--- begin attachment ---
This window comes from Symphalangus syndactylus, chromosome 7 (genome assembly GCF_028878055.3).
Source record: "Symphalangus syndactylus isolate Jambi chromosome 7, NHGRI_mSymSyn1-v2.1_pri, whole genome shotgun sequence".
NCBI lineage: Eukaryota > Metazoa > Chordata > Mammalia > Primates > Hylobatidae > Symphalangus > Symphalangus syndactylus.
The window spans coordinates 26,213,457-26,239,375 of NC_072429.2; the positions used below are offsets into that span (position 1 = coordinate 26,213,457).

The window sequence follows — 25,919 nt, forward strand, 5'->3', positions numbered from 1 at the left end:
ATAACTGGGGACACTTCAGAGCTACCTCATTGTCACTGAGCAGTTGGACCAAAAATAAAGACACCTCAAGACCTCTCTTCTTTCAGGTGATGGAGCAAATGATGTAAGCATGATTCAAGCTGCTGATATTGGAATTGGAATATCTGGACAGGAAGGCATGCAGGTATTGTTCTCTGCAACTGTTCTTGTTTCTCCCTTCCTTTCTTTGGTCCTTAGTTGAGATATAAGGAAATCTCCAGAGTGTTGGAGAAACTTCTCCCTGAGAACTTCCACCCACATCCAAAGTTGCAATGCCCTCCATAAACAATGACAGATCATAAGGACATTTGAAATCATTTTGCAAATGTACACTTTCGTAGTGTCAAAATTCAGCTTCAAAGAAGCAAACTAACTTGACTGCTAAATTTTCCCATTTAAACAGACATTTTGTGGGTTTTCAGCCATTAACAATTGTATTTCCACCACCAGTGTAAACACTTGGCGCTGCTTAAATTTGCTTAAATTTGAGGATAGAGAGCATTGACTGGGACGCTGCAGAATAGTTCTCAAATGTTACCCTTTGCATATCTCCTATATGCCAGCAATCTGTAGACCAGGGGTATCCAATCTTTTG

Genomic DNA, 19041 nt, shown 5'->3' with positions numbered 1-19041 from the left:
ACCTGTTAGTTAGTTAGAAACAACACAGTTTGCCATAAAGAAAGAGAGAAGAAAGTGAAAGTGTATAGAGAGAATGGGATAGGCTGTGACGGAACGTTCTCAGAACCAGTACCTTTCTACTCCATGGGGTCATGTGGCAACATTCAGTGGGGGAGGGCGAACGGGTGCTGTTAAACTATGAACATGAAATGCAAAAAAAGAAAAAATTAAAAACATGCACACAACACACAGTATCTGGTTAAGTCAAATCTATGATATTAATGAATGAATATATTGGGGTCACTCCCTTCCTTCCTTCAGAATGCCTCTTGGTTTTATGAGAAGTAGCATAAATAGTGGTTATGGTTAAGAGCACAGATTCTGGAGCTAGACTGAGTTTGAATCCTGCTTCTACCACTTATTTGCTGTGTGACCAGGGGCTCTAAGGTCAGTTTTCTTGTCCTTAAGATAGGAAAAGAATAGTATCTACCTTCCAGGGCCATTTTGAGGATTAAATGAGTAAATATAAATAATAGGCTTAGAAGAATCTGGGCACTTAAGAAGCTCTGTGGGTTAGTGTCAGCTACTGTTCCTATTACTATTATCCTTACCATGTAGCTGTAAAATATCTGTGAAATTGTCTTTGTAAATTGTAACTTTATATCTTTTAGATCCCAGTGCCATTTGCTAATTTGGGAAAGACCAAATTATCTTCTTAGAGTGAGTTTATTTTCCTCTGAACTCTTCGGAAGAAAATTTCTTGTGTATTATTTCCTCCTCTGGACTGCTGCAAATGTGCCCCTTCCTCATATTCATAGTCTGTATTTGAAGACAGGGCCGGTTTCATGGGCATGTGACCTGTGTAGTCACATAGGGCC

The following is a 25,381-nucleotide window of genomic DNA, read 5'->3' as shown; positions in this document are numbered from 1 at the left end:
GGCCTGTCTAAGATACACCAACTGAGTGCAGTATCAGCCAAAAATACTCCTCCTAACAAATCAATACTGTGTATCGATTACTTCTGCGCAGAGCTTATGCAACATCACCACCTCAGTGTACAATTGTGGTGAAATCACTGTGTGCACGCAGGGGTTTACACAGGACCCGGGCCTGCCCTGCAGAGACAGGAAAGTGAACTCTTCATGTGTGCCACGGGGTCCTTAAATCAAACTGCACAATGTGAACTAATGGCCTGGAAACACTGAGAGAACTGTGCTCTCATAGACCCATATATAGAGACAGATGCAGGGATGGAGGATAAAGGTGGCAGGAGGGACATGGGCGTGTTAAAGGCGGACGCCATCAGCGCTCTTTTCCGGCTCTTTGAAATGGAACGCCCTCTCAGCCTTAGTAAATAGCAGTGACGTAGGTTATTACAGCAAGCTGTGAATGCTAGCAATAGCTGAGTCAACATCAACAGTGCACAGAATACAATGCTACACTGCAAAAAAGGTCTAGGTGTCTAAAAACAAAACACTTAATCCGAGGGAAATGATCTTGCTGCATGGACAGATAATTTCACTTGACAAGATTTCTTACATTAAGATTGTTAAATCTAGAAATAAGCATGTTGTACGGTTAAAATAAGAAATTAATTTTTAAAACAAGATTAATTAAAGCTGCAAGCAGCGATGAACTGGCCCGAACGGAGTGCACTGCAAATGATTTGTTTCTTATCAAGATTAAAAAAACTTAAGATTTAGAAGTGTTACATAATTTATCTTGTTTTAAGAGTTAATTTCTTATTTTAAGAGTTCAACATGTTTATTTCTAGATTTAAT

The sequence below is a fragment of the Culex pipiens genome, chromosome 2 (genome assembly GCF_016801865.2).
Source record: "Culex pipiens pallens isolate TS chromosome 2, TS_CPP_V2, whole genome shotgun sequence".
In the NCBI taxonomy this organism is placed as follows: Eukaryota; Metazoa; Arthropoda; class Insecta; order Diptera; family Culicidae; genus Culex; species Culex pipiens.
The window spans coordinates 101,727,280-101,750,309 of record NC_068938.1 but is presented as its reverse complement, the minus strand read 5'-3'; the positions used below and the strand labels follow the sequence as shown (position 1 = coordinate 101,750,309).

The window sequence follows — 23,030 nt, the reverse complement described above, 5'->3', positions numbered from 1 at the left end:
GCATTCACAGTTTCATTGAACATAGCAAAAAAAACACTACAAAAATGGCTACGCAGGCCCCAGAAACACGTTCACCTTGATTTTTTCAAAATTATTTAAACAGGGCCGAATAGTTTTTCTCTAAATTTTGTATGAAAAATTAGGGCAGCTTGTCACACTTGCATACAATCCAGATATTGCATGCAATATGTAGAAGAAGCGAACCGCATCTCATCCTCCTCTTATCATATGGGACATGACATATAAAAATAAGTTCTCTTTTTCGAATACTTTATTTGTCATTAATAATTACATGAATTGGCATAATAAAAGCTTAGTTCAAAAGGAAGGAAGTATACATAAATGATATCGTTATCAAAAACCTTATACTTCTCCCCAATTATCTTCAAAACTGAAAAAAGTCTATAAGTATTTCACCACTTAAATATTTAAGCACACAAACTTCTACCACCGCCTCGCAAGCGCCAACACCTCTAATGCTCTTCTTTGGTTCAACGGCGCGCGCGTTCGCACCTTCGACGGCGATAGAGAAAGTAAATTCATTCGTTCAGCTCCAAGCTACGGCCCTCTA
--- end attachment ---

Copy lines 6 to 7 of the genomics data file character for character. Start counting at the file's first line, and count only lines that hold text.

ATAACTGGGGACACTTCAGAGCTACCTCATTGTCACTGAGCAGTTGGACCAAAAATAAAGACACCTCAAGACCTCTCTTCTTTCAGGTGATGGAGCAAATGATGTAAGCATGATTCAAGCTGCTGATATTGGAATTGGAATATCTGGACAGGAAGGCATGCAGGTATTGTTCTCTGCAACTGTTCTTGTTTCTCCCTTCCTTTCTTTGGTCCTTAGTTGAGATATAAGGAAATCTCCAGAGTGTTGGAGAAACTTCTCCCTGAGAACTTCCACCCACATCCAAAGTTGCAATGCCCTCCATAAACAATGACAGATCATAAGGACATTTGAAATCATTTTGCAAATGTACACTTTCGTAGTGTCAAAATTCAGCTTCAAAGAAGCAAACTAACTTGACTGCTAAATTTTCCCATTTAAACAGACATTTTGTGGGTTTTCAGCCATTAACAATTGTATTTCCACCACCAGTGTAAACACTTGGCGCTGCTTAAATTTGCTTAAATTTGAGGATAGAGAGCATTGACTGGGACGCTGCAGAATAGTTCTCAAATGTTACCCTTTGCATATCTCCTATATGCCAGCAATCTGTAGACCAGGGGTATCCAATCTTTTG

Genomic DNA, 19041 nt, shown 5'->3' with positions numbered 1-19041 from the left: